Evil Dan Bylsma

Our guest blogger today is, @Evil_Bylsma from Pittsburgh, PA

@Evil_Bylsma is the twitter account of the funny, slightly evil alter-ego of the Jack Adams Award winning Coach Dan Bylsma.

 

 

There was a time when being a Penguins season ticket holder meant that you were a true fan.

You were there, supporting a team that had some high points, and a lot of very low points. When the Igloo had trouble filling its seats, the fans stayed until the horn sounded, win or lose. As things changed, there were some fans that had a hard time justifying the season ticket purchase when the team seemed to be going nowhere. Some lost their jobs and couldn’t afford them anymore. Some just decided to forget about the Penguins all together.

Then, something magical happened in Pittsburgh that made the Penguins an exciting attraction again. Crosby, Geno, and Flower breathed new life in to the Igloo. Mario secured the Pens future and it made being a fan exciting again. There were lots of people lining up to get season tickets, but for some the prices made them unattainable.

This allowed those who were fortunate enough to afford them the chance to scoop them up and then sell them at an extreme profit.

Nothing is more aggravating to a real fan than having to pay excess amounts for Penguins tickets. Using your tickets to take advantage of a fan who would love nothing more than to see their Penguins take the ice live is the definition of being a jagoff.

I mean, how can a single mother afford to take her kid to see Sidney Crosby if she has to take a loan out for the tickets? I understand making back some money to help cover the cost. Nobody expects to pay face value for a ticket anymore unless you can buy them directly from the Pens, or you have a gracious friend or family member.

But $200 for a $75 seat? Really?

What happens when those tickets don’t sell? That’s one more empty seat that could house a fan that is there to support the team.

I’m sure you are wondering if I think anyone who sells their tickets above face value is a jagoff. That is not the case at all. A little above face is reasonable to make back on your loss.  PLEASE STOP using the Penguins current success and rabid fan base to sell your tickets for a high profit and to fund your next private-island-getaway or your new set of bedazzled earings that you’ll wear to the next Penguins-high-end-meet-and-greet-where-you-won’t-know-the-difference-between-Evgeni-Malkin-and-the-staff-from-Pierogie’s-Plus-or-where-you’ll-say-HEY-that-Crosby-guy-is ALSO-famous-for-that-White-Christmas-song,  Ya Jagoffs!

See Friday’s Guest Blog, THANKFUL, from Scott Paulsen HERE!

See Saturday’s Guest Blog, a video blog, from Benstoium HERE!

See Monday’s Guest Blog from @SteelerGurl HERE!

BUT BE SURE TO CHECK THE ON-LINE AUCTION

3 COMMENTS

  1. I agree with your post in principle. So I’ll come at you from a season ticket holder’s perspective.

    Been a STH since 2005 (Crosby’s rookie season). Bought a 1/2 season package the day before the home opener. Upgraded to a full the next season. That was well before the days of the STH waiting list. I’ve seen a lot of good hockey the past 6+ seasons. Hell, I even saw the Stanley Cup awarded (to the Red Wings). Regardless, it was awesome to have witnessed it.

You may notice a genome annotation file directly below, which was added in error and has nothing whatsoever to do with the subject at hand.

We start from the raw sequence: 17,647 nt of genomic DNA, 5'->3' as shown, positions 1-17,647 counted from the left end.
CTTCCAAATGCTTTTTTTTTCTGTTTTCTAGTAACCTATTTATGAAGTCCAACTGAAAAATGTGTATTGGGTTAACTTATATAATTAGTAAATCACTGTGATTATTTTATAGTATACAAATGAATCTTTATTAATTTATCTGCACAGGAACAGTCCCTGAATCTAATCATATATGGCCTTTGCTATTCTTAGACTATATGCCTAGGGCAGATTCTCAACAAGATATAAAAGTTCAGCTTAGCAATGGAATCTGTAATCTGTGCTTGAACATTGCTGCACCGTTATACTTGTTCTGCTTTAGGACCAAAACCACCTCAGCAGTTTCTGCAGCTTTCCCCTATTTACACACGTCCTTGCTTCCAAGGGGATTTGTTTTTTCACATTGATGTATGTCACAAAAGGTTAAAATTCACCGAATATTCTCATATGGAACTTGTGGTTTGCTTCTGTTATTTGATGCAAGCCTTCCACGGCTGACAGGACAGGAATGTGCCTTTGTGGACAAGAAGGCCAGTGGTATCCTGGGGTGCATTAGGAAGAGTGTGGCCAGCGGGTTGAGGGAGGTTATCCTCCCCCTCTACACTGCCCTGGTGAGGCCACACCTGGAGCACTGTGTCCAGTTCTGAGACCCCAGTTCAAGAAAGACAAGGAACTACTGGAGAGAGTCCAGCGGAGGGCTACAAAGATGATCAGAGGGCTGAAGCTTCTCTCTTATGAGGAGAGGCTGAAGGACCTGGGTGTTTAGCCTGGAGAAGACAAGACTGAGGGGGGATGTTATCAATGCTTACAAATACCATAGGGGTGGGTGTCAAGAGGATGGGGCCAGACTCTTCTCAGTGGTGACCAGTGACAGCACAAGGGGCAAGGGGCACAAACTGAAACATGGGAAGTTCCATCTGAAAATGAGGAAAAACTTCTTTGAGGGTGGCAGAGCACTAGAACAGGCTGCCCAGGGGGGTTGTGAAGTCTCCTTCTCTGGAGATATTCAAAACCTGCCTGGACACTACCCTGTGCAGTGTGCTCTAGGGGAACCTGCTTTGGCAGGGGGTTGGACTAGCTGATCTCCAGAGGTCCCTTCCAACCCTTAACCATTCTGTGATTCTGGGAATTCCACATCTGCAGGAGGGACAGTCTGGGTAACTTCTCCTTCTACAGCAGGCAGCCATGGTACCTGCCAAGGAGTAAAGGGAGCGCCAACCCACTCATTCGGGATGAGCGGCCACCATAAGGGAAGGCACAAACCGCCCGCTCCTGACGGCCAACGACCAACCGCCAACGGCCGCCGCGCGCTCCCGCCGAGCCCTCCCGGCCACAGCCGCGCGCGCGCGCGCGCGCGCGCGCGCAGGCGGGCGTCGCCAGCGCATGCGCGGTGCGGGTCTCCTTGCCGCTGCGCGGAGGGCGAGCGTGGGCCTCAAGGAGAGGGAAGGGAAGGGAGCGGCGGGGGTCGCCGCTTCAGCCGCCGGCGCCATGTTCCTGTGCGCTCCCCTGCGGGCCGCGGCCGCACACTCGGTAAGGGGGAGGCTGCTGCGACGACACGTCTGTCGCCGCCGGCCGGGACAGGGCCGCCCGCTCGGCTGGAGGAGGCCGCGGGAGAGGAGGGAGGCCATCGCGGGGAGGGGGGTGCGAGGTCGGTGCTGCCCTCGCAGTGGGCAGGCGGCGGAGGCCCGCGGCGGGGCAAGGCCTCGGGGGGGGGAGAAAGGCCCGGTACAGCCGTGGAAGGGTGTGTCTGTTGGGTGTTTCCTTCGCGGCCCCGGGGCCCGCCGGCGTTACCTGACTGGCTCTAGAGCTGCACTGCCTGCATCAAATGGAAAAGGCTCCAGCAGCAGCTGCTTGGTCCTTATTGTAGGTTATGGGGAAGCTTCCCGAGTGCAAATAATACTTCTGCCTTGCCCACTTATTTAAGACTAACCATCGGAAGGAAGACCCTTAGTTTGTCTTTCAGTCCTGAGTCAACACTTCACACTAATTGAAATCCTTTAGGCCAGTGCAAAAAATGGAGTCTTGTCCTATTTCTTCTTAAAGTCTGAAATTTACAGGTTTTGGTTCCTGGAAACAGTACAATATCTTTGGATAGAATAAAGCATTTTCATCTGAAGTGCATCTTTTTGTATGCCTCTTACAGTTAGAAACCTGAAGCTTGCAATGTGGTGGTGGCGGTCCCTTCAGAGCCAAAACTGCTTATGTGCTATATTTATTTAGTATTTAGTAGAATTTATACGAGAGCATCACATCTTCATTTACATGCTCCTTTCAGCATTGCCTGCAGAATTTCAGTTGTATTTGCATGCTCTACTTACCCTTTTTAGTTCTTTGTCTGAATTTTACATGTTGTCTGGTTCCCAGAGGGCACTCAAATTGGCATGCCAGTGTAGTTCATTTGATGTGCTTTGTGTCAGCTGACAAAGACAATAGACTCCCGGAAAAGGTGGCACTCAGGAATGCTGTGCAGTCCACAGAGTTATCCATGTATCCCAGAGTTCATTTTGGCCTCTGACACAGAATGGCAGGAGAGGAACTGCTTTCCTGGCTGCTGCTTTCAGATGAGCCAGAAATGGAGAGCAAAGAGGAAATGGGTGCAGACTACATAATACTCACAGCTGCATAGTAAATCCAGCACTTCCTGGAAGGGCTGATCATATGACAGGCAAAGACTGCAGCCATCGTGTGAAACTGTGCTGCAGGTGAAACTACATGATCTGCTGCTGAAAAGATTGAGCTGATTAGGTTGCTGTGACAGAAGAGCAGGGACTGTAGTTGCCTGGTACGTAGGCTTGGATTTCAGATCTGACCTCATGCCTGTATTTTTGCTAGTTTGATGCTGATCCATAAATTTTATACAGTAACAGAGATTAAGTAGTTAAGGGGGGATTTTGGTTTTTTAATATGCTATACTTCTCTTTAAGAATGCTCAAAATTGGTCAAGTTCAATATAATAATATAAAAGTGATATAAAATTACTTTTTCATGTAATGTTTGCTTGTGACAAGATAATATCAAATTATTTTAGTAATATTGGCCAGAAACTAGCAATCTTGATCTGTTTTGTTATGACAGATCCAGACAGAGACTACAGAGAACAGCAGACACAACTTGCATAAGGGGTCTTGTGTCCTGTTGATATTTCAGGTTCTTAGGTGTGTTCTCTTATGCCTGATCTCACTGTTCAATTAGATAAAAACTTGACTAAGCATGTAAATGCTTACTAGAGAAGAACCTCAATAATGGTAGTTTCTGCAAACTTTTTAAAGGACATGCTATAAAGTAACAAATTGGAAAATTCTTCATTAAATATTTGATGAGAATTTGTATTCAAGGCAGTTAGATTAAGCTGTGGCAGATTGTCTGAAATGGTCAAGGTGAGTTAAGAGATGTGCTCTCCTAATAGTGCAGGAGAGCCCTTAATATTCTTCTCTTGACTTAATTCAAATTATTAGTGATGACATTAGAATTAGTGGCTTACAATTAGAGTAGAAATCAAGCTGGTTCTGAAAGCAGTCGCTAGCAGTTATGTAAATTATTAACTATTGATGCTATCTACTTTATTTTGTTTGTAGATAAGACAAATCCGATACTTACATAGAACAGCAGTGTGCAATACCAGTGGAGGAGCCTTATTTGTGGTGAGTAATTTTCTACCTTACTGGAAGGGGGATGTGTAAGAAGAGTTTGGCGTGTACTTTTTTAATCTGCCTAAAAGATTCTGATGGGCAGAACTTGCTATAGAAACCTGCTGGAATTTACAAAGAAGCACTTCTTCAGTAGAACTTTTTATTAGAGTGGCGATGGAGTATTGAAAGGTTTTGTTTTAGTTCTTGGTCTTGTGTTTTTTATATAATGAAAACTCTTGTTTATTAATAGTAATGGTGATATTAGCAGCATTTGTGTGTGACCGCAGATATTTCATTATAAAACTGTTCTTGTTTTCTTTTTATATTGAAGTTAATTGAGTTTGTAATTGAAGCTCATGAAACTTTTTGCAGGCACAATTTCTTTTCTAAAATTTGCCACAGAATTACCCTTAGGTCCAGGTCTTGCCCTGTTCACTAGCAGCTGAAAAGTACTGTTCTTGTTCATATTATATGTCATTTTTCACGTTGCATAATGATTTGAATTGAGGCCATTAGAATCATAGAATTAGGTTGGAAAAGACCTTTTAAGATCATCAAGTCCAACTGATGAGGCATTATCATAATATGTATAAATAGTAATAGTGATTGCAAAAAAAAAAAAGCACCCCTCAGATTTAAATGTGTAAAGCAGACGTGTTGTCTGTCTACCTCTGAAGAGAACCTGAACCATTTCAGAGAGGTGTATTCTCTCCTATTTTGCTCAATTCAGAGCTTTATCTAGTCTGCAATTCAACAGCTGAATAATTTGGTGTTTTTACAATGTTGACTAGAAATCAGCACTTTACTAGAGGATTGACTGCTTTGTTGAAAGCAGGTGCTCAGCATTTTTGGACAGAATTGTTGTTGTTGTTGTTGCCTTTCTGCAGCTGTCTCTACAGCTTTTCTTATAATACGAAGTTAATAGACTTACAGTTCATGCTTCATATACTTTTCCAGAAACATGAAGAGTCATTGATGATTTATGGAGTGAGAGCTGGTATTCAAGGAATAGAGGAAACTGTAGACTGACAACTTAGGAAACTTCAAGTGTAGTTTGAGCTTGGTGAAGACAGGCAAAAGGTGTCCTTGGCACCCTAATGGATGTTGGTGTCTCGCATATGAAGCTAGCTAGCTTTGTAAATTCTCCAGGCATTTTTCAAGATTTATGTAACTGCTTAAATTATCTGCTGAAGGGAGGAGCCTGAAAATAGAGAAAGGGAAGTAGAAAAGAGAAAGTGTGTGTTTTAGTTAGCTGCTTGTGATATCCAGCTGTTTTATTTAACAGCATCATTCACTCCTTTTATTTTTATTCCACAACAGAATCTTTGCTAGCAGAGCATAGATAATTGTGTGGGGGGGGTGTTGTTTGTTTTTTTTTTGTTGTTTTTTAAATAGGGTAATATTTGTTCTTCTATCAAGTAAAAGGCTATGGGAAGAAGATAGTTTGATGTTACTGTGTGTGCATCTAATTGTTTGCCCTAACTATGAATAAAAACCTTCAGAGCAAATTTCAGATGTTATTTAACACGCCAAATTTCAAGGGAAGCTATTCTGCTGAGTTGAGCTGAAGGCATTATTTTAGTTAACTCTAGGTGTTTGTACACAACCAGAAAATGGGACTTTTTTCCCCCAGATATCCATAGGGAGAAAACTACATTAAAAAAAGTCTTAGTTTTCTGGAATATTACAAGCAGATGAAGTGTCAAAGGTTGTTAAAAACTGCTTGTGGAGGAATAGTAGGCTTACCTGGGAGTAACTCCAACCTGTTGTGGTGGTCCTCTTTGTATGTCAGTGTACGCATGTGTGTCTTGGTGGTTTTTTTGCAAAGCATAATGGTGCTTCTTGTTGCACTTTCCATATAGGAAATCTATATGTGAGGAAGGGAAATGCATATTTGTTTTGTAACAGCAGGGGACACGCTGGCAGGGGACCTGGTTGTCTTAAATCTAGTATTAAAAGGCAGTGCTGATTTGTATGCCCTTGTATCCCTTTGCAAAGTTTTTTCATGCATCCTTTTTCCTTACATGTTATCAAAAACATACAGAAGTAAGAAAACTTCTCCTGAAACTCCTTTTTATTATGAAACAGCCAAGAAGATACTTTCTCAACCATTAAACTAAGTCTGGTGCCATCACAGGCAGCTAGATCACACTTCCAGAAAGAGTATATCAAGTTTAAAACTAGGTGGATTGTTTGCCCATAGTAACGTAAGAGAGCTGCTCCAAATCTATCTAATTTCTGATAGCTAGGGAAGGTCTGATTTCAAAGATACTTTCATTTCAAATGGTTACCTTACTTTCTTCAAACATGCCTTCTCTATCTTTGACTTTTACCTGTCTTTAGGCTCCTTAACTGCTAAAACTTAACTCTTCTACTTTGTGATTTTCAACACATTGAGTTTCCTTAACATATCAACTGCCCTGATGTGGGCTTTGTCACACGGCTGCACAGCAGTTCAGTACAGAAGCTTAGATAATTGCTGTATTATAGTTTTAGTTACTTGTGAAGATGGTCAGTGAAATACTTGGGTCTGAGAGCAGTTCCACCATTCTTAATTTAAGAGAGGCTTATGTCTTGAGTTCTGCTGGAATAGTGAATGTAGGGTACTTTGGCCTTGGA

But it costs a lot of scratch for the privilege. Having season tickets is a year-round commitment. They take $250+ every month from me (except in March, go figure?) for tickets. Playoffs are separate. And if they go to the finals, you’re getting billed for regular season+playoffs at the same time. So it’s like having a mortgage or car payment. Not complaining, just saying. And in this economy, it’s rough to budget (and sometimes hard to justify) that sort of commitment, even if you are a Pens/hockey fan. Sometimes I wish I could just go to a dozen random games throughout the season, and not be on the hook for the monthly charge.

    Well, you can… if you want to pay a little bit of a premium for the seats… and it’s called TicketExchange. Accessible thru the Pens website, TE allows fans to buy tickets directly from season ticket holders. This is how it works: If I want to sell my tickets, I post them on TE. The Pens/TicketMaster then adds a 15% surcharge to my posted price, which the buyer pays. If/when the tickets sell, they add another 10% surcharge to the back end, which I pay. So, for example, if I post 2 tickets for tomorrow night’s game for $75 each, they list for $86.25 each… and when they sell, I get $67.50. So, let’s do the math… on this theoretical transaction, the Pens/TicketMaster make $22.50 on the front end, and $15 on the back… $37.50, just for brokering the sale. Plus, the Pens get to re-sell a ticket they’ve already sold! STHs can’t list tickets on TicketExchange for our STH price (face value), we have to sell them at the Pens gate price. So the Pens are one of the handful of teams in the NHL who keep their prices artificially high. Incidentally, these are the teams with high demand for tickets.

    I’d love to sell my tickets for face value… but the Penguins won’t let me.

    Are there greedy STHs? You bet your ass there are. But are all of us greedy? No way! Don’t trash the little guy, you need to look further up the food chain. The Pens can’t do any wrong in this town… but it’s helpful to remember that they are, first and foremost, a business. One that exists to make money. The Consol Energy Center is a monument of greed, designed to generate maximum revenues for the team and underwritten by the taxpayers of the State of Pennsylvania. Please, don’t ever forget that!